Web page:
Lions, leopards have made a comeback in Africa’s 3rd-largest national park, says report

Rigorous anti-poaching measures including patrolling, effective prosecution and cultural sensitisation led to the rebound in populations, says report 

By DTE Staff
Published: Thursday 01 June 2023
Lions, leopards have made a comeback in Africa’s 3rd-largest national park, says report
Photo: Ross de Bruin / Panthera
Photo: Ross de Bruin / Panthera

Lion and leopard populations have begun rebounding in Africa’s third-largest national park — Zambia’s Kafue National Park (KNP) — after 50 years of poaching, according to a new report from Panthera, the global wild cat conservation organisation, and partners. 

Scientists found leopard densities in southern KNP increased threefold — from about 1.5 leopards in 2019 to approximately 4.4 leopards per 100 square kilometres in 2022.

“Leopard densities stabilised in northern Kafue and more than doubled in central KNP. Lion densities also stabilised in northern KNP, increased in southern Kafue and nearly doubled in central KNP,” a statement released by Panthera on June 1, 2023, said.

The statement attributed the rise to a number of factors. The first was conducting rigorous counter-poaching operations for four years.

Zambia’s Department of National Parks and Wildlife (DNPW), with support from Panthera, the North Carolina Zoo and multiple partners, led daily coordinated operations. 

Game-changing conservation technologies like SMART (Spatial Monitoring and Reporting Tool) and EarthRanger were employed in these operations.

This, the statement said, enabled rangers to surveil wide areas of KNP more accurately and analyse data at a faster rate to stay one step ahead of poachers, including visually tracking patrol routes, poacher activity and collared wildlife. It added:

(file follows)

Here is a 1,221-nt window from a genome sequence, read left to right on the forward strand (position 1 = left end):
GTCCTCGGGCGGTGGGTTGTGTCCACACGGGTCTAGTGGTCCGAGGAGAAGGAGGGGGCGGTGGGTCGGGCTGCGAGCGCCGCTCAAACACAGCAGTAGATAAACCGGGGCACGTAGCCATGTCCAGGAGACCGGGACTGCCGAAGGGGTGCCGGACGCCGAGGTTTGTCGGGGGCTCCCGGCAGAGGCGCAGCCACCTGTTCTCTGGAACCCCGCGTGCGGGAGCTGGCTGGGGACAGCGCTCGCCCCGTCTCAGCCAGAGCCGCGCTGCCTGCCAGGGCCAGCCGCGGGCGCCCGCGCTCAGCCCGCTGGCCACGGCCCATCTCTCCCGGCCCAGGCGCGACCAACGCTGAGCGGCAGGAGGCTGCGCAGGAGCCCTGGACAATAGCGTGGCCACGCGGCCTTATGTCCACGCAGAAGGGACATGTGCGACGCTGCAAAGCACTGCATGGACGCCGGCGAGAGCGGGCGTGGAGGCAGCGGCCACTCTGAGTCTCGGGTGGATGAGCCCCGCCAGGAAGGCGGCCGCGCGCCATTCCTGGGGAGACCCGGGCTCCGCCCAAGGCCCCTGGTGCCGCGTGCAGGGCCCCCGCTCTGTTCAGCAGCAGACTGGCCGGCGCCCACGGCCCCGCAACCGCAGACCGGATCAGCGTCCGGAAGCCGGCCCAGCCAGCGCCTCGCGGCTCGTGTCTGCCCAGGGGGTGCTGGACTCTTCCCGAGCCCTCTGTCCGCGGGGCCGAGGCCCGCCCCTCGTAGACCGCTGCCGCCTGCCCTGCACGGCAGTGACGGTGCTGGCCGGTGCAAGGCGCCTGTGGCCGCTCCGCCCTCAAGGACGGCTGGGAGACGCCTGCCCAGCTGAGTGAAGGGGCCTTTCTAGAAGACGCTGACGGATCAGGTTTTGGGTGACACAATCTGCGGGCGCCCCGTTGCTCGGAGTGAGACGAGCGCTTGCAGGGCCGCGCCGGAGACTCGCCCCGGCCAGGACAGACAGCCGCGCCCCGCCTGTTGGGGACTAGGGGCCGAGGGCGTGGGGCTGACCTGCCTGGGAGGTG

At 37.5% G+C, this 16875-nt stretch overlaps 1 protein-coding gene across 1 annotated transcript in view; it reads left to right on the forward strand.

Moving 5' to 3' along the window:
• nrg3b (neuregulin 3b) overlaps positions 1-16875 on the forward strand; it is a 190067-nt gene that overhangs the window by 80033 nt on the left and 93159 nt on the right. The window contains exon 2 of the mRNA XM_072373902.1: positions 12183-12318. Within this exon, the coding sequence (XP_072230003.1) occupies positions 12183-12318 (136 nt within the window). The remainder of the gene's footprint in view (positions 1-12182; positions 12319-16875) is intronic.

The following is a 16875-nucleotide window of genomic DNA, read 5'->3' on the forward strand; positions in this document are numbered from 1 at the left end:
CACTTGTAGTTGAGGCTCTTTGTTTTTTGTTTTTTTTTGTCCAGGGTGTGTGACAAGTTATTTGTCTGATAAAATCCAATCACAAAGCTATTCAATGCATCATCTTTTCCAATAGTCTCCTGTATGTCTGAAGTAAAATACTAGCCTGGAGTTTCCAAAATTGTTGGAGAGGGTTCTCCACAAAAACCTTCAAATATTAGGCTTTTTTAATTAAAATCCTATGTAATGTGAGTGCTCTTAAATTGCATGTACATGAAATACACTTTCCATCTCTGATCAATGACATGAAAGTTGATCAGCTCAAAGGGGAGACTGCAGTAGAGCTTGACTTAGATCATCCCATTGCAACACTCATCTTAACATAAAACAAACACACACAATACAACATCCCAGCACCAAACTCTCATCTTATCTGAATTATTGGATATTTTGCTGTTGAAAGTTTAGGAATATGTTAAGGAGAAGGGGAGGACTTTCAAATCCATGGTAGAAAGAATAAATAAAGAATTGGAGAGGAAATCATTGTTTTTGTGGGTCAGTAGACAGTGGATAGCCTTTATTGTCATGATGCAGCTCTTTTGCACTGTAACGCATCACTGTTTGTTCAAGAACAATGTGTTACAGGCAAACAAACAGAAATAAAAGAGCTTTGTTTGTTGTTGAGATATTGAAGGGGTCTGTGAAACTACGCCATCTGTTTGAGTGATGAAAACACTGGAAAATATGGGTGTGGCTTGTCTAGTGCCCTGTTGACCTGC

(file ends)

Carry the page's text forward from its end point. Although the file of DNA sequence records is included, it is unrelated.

Patrols were enhanced by the pioneering use of vultures as early warning systems. In fixing satellite tags to 19 African vultures, scientists from the North Carolina Zoo and Panthera trialed how vultures can help identify illegal activities like poisoning, which threaten vultures and carnivores alike.  

Another important factor was effective prosecution.

Forty teams patrolled some 211,000 km in 2021. Their efforts led to 322 apprehensions.

“While many countries fail to deter and prosecute poaching crimes, support from Zambia’s Wildlife Crime Prevention (WCP) has aided DNPW and the National Prosecution Authority in achieving an 85 per cent conviction rate for offenses involving lion or leopard parts — with 78 per cent receiving a custodial sentence for an average of 5.1 years around Kafue and beyond,” the statement noted.

A final factor was the distribution of synthetic ‘Heritage Furs’ replacing garments made of authentic leopard and lion skins.  

What is more, all this was accompolished at a significantly low cost.

Law enforcement activities in Kafue from 2018 to mid-2022 were implemented at a significantly reduced annual cost, with $211 per sq km spent in the peak year (2021) compared to the $1,000-2,000 per sq km  typically referenced for unfenced wildlife protection efforts, according to the release.

At roughly 22,400 sq km, KNP sits within the Kavango Zambezi Transfrontier Conservation Area (KAZA), the largest terrestrial conservation landscape in the world spanning five countries (Angola, Botswana, Namibia, Zambia and Zimbabwe) that encompass some 520,000 sq km and 36 protected areas that stretch across a region the size of France. 

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